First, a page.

• individuals unwilling, unable to return, or to seek protection from that country due to well-founded fear of persecution for reasons of religion, nationality, race, political opinion, or membership to a particular social group.
  • Individuals who have not committed serious non-political crimes, and are not war criminals.

Though abolished on 9th August 2008, the temporary protection visas had been introduced by the Howard government in 2002 to cater for persons fleeing from persecution. Ever since it was scrapped, individuals who now qualify for Australia protection obligations receive a permanent protection visa (Human Rights and Refugees, 2008). According to Suhad et al. (2008), the basic requirements that individuals need to meet for them to be accorded the protection visa are processed by the Department of Immigration and Citizenship (DIAC).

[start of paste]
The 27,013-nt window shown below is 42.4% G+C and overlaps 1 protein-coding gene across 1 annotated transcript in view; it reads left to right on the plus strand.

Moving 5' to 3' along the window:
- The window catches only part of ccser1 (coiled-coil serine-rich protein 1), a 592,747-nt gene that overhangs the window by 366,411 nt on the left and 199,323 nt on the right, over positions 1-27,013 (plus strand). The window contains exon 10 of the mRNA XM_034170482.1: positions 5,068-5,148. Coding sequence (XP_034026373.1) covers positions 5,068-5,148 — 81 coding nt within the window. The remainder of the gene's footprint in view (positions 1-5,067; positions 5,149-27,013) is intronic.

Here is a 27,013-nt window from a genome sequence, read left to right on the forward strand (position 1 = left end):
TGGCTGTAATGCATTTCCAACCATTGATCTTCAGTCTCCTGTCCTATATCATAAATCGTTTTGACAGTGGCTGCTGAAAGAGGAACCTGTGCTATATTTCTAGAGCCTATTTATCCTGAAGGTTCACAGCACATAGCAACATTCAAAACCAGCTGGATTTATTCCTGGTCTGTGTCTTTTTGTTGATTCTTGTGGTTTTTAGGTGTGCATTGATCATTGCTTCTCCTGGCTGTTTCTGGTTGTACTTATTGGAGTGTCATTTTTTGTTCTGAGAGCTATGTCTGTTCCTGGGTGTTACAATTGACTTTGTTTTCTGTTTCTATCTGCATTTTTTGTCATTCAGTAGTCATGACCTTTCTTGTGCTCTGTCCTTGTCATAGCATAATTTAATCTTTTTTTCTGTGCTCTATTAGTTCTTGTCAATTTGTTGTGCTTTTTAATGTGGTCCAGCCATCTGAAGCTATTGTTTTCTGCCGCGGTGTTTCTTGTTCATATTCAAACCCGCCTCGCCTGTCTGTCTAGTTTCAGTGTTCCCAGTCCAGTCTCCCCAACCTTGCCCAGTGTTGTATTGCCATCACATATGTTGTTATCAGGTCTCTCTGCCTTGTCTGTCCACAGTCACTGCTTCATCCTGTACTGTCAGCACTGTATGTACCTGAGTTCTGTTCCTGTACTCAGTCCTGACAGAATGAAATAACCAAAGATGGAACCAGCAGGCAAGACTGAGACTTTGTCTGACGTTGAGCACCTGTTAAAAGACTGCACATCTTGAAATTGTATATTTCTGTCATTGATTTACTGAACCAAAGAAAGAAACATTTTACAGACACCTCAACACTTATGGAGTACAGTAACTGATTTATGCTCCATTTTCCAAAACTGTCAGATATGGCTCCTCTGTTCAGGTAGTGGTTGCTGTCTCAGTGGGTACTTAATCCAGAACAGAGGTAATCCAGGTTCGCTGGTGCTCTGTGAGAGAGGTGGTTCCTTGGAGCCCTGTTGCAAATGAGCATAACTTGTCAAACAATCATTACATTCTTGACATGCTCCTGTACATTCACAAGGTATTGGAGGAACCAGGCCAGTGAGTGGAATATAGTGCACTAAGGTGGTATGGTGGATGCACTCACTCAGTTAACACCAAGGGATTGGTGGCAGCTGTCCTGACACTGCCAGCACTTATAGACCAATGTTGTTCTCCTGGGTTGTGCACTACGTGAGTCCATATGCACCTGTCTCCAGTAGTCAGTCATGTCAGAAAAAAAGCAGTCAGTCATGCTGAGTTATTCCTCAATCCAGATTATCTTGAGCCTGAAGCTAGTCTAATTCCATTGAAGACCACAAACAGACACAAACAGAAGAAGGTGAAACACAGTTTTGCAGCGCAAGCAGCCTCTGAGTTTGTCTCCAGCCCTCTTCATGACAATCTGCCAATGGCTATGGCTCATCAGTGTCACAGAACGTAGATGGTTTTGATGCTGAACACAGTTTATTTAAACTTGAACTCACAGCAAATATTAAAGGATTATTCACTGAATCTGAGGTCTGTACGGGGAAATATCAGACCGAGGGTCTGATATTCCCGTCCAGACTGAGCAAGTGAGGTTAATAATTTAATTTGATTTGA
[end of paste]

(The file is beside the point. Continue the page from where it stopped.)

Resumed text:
In the case of my German traditionalist’s friends, it is worth noting that the humanitarian Migration component, international conventions, and the laws that underpin it are greatly influenced by Australia’s obligations under international law to a larger degree than to any other area of the migration law. According to the DIAC fact sheet 68 (2008), for one to qualify for the permanent protection visa, otherwise called the Resolution of Status (RoS) (Subclass 851) visa, security, health, and character requirements must be carefully scrutinized. Apparently, these are the only requirements that individuals need to meet for them to be considered. To this extent, the German traditionalist catholic qualifies to be granted the protection visa. But does he qualify to be called a refugee according to the definitions given above? What are the ethical considerations involved in allowing the German to home-school his children, contrary to established laws?